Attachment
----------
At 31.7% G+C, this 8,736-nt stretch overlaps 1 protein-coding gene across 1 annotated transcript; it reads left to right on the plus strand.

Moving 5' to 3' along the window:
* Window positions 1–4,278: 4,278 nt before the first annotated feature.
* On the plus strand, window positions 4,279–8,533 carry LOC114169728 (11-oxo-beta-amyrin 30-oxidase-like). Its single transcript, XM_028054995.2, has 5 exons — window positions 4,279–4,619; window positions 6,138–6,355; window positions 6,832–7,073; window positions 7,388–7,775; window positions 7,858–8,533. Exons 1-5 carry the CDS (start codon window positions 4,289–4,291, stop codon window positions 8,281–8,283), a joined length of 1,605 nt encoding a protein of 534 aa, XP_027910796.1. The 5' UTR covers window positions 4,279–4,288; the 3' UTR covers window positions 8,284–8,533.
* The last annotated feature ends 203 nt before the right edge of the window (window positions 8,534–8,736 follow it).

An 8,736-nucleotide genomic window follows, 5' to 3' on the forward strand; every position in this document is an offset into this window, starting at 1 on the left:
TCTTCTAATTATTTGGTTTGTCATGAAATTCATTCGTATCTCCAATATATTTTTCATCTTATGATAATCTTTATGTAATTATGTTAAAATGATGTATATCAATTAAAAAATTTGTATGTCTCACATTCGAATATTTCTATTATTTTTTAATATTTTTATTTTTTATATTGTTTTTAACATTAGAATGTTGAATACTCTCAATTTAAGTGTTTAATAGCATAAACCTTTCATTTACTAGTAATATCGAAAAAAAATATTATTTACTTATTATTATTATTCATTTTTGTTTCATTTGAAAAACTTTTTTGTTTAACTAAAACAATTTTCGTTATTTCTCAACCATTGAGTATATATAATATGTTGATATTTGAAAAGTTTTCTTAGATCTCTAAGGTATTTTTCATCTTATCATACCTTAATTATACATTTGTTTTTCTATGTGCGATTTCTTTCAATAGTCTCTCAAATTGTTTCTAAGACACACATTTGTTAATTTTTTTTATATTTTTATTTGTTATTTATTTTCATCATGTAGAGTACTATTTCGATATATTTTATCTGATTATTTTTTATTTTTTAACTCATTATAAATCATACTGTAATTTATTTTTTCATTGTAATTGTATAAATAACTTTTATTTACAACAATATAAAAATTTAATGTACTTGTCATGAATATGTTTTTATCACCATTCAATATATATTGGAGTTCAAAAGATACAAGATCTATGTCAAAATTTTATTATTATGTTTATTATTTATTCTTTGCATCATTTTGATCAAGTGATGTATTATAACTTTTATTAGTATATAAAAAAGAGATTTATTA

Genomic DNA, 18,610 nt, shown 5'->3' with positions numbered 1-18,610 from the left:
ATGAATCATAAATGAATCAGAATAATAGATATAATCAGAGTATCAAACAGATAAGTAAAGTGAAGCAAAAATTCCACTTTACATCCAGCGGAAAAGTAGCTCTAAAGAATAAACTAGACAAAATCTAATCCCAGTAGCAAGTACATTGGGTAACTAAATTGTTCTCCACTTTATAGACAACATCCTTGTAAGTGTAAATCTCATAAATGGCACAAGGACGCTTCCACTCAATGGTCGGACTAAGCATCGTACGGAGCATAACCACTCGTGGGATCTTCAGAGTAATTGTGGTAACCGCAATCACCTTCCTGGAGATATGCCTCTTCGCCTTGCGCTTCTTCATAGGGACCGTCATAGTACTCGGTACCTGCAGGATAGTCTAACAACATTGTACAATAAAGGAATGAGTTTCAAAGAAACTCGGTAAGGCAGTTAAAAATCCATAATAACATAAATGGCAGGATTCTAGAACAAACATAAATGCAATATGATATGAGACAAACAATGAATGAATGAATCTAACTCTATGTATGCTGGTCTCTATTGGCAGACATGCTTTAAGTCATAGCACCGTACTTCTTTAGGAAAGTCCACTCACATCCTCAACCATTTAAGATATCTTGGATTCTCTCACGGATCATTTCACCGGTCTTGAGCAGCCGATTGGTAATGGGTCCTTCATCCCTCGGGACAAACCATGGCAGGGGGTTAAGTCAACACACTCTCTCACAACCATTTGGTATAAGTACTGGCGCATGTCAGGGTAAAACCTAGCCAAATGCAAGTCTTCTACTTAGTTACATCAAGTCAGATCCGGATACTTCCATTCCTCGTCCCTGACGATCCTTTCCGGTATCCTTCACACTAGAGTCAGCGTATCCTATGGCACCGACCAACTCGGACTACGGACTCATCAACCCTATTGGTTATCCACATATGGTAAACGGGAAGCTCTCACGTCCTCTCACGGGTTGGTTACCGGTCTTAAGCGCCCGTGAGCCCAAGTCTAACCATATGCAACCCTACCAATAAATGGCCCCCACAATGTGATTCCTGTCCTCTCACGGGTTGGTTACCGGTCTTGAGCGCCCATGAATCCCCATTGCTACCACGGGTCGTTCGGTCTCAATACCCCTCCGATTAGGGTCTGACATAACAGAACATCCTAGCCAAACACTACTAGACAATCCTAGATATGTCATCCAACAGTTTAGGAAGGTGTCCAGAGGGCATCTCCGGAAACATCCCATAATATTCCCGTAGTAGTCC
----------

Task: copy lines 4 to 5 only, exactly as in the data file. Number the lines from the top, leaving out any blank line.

* On the plus strand, window positions 4,279–8,533 carry LOC114169728 (11-oxo-beta-amyrin 30-oxidase-like). Its single transcript, XM_028054995.2, has 5 exons — window positions 4,279–4,619; window positions 6,138–6,355; window positions 6,832–7,073; window positions 7,388–7,775; window positions 7,858–8,533. Exons 1-5 carry the CDS (start codon window positions 4,289–4,291, stop codon window positions 8,281–8,283), a joined length of 1,605 nt encoding a protein of 534 aa, XP_027910796.1. The 5' UTR covers window positions 4,279–4,288; the 3' UTR covers window positions 8,284–8,533.
* The last annotated feature ends 203 nt before the right edge of the window (window positions 8,534–8,736 follow it).